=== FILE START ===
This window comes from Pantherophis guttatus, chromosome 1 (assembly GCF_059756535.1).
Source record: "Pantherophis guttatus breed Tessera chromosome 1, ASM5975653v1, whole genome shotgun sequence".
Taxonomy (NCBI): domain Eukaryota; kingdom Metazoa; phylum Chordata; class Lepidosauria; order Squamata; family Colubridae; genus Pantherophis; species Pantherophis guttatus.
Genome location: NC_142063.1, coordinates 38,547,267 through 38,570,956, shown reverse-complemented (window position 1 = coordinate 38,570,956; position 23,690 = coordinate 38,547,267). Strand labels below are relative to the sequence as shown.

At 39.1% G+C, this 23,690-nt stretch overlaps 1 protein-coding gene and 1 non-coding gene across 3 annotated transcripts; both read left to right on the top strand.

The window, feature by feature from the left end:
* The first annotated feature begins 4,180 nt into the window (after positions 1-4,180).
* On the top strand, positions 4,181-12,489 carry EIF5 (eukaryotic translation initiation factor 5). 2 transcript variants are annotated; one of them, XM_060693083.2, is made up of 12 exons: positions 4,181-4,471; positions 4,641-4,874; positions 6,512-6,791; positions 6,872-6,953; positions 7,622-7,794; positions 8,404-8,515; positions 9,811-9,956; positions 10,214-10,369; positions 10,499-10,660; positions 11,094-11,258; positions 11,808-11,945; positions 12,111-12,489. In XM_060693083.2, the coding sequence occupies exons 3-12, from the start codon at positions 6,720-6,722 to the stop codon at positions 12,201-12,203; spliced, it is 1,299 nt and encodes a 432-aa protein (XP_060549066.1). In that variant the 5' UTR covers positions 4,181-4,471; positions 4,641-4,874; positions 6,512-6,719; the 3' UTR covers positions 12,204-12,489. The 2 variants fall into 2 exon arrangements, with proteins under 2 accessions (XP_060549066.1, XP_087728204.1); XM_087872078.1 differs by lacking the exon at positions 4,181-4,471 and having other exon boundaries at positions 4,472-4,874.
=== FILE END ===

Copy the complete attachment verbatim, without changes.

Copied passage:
This window comes from Pantherophis guttatus, chromosome 1 (assembly GCF_059756535.1).
Source record: "Pantherophis guttatus breed Tessera chromosome 1, ASM5975653v1, whole genome shotgun sequence".
Taxonomy (NCBI): domain Eukaryota; kingdom Metazoa; phylum Chordata; class Lepidosauria; order Squamata; family Colubridae; genus Pantherophis; species Pantherophis guttatus.
Genome location: NC_142063.1, coordinates 38,547,267 through 38,570,956, shown reverse-complemented (window position 1 = coordinate 38,570,956; position 23,690 = coordinate 38,547,267). Strand labels below are relative to the sequence as shown.

At 39.1% G+C, this 23,690-nt stretch overlaps 1 protein-coding gene and 1 non-coding gene across 3 annotated transcripts; both read left to right on the top strand.

The window, feature by feature from the left end:
* The first annotated feature begins 4,180 nt into the window (after positions 1-4,180).
* On the top strand, positions 4,181-12,489 carry EIF5 (eukaryotic translation initiation factor 5). 2 transcript variants are annotated; one of them, XM_060693083.2, is made up of 12 exons: positions 4,181-4,471; positions 4,641-4,874; positions 6,512-6,791; positions 6,872-6,953; positions 7,622-7,794; positions 8,404-8,515; positions 9,811-9,956; positions 10,214-10,369; positions 10,499-10,660; positions 11,094-11,258; positions 11,808-11,945; positions 12,111-12,489. In XM_060693083.2, the coding sequence occupies exons 3-12, from the start codon at positions 6,720-6,722 to the stop codon at positions 12,201-12,203; spliced, it is 1,299 nt and encodes a 432-aa protein (XP_060549066.1). In that variant the 5' UTR covers positions 4,181-4,471; positions 4,641-4,874; positions 6,512-6,719; the 3' UTR covers positions 12,204-12,489. The 2 variants fall into 2 exon arrangements, with proteins under 2 accessions (XP_060549066.1, XP_087728204.1); XM_087872078.1 differs by lacking the exon at positions 4,181-4,471 and having other exon boundaries at positions 4,472-4,874.